In McCoy’s analysis, Irish economic policy over the past decade has been marked by a failure to plan for abundance. “Whilst private sector growth has added over 700,000 jobs to the economy, we have failed to put in place the infrastruc­ture, services and capacity to facilitate high living standards on an ongoing basis,” says McCoy. “A failure to observe and appreciate the scale of growth in our population, in business investment and consequent demands on social infrastruc­ture and services has left systems unable to cope. Many of our major economic and social challenges stem from this common root. They are now a material threat to social cohesion.”

In the Ibec budget submission, ‘Harnessing Abundance’, the organisati­on contends that despite growing affluence at a macro level, there is a keen sense that Irish society is not feeling the benefits of greater material wealth. “There are obvious reasons for this,” Brady notes. “Access to cash and a growing economy has not translated to equal access to either physical assets or services, which many regard as the mark of an affluent society. Indeed, a failure to plan for affluence by building capacity has left the economy in danger of running into limiting capacity constraint­s.”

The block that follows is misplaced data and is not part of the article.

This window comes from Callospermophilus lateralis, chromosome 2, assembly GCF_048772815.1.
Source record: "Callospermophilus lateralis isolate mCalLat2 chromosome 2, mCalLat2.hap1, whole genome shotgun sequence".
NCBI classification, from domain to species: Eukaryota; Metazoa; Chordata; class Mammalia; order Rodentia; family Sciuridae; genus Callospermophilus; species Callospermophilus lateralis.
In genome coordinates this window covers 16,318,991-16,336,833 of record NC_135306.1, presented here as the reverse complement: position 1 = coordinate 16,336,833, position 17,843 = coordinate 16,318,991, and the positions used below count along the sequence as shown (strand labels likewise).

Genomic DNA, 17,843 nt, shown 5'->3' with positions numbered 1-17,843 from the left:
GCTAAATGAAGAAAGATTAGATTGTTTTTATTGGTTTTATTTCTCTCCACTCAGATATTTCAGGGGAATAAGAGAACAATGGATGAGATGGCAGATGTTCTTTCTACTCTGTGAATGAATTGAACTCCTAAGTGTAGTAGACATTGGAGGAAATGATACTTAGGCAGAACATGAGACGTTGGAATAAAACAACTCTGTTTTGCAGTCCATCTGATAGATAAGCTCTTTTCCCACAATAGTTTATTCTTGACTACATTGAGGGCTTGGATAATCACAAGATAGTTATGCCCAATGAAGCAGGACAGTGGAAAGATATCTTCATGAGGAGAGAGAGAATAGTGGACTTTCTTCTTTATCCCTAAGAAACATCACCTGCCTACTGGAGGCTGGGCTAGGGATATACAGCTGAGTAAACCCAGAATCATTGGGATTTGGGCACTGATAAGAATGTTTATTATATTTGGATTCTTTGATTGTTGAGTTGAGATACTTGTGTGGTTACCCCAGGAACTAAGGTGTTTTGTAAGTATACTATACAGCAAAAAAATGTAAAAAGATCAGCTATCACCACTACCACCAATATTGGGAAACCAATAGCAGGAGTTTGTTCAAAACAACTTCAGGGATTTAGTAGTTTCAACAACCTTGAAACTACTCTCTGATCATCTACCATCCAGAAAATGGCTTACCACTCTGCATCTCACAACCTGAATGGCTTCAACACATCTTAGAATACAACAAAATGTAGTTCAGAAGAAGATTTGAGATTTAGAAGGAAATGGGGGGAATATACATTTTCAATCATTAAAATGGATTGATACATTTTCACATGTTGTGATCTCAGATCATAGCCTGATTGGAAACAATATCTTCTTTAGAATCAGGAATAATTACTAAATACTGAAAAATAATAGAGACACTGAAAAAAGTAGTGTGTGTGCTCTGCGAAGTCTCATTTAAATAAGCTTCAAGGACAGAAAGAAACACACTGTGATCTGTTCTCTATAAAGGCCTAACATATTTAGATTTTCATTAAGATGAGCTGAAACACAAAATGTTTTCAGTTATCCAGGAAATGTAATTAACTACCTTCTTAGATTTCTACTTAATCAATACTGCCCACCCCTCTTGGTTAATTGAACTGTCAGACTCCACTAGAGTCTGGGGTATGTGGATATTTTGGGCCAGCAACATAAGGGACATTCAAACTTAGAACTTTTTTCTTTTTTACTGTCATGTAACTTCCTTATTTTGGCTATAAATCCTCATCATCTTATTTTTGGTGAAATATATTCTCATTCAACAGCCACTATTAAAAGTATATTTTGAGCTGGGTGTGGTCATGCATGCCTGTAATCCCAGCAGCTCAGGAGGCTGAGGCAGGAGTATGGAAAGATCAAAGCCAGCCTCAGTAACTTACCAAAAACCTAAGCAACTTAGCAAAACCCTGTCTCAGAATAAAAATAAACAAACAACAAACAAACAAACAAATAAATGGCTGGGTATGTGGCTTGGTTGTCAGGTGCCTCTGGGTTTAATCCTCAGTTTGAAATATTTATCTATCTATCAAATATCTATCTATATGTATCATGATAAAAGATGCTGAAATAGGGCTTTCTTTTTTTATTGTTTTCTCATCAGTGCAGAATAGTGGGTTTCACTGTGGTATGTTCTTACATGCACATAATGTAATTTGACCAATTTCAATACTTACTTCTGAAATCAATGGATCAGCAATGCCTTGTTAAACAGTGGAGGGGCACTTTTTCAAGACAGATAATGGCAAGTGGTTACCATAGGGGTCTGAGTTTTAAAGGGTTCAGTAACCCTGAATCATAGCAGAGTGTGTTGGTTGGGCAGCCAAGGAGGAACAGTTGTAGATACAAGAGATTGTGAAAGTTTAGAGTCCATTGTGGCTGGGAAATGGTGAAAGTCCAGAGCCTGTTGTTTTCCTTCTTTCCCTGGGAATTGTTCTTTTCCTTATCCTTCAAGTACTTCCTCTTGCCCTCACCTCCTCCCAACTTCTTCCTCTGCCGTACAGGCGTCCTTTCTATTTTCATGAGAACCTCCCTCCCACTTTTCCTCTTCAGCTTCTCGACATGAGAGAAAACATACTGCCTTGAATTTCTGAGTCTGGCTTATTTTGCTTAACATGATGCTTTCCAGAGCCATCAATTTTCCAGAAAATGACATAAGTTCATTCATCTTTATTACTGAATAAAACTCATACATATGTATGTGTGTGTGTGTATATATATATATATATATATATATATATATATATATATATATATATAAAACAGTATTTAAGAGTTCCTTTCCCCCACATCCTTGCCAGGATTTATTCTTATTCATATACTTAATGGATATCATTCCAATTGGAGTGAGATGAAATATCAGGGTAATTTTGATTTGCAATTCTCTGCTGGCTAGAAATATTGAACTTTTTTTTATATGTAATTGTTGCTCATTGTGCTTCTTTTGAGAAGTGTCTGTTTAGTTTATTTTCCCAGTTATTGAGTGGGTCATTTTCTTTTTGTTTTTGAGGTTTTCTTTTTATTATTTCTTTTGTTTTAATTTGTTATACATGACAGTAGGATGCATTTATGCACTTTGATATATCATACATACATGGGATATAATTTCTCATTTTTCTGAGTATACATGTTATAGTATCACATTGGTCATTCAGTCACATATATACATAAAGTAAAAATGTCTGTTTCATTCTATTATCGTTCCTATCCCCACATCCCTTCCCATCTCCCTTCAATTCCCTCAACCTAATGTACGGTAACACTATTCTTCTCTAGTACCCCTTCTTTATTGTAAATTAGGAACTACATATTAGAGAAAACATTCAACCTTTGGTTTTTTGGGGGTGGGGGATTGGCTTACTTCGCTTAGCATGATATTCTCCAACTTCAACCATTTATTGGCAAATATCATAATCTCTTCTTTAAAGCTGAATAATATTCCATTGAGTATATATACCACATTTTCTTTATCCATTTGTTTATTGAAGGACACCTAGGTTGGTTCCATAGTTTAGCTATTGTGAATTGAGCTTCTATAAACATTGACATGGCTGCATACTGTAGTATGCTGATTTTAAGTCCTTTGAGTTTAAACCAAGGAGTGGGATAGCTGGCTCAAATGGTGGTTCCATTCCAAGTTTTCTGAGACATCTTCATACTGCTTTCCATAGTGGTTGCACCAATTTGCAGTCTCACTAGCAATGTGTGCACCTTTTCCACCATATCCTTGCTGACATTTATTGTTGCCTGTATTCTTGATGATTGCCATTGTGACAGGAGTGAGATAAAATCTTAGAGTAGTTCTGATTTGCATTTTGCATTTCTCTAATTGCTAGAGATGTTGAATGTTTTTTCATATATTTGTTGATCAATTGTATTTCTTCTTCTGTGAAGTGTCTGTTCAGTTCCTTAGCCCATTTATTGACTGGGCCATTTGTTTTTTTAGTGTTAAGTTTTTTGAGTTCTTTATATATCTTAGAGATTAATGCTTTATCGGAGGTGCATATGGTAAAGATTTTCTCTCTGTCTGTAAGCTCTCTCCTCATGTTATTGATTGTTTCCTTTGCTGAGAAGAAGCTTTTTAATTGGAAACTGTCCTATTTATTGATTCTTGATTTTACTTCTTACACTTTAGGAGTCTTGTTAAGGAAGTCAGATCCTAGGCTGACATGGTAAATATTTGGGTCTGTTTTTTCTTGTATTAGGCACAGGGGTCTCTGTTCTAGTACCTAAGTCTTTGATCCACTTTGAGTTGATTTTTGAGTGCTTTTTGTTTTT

Failure to invest in skills, housing, productivi­ty and infrastruc­ture has led to congestion in both access to physical assets like housing and to the ability of households to access services. This congestion, Ibec argues, has led to productivi­ty being capitalise­d in rising asset prices rather than broad-based growth in quality of life, leading to a growing sense of a generation­al gap.

McCoy observes: “Housing, quality public services and reasonable public infrastruc­ture are all out of reach for too many people. These stories are wellworn in our national discourse. They stem from a common root; investment in the private sector is outgrowing

‘Access to cash and a growing economy has not translated to access to either physical assets or services’

 ?? TOM HONAN ?? Ibec’s Danny McCoy (left) and Gerard Brady want tax windfall spent on infrastruc­ture
TOM HONAN Ibec’s Danny McCoy (left) and Gerard Brady want tax windfall spent on infrastruc­ture
 ?? ?? Ministers Michael McGrath and Paschal Donohoe always believe the glass is half empty
Ministers Michael McGrath and Paschal Donohoe always believe the glass is half empty SAM BOAL/ROLLINGNEW­S.IE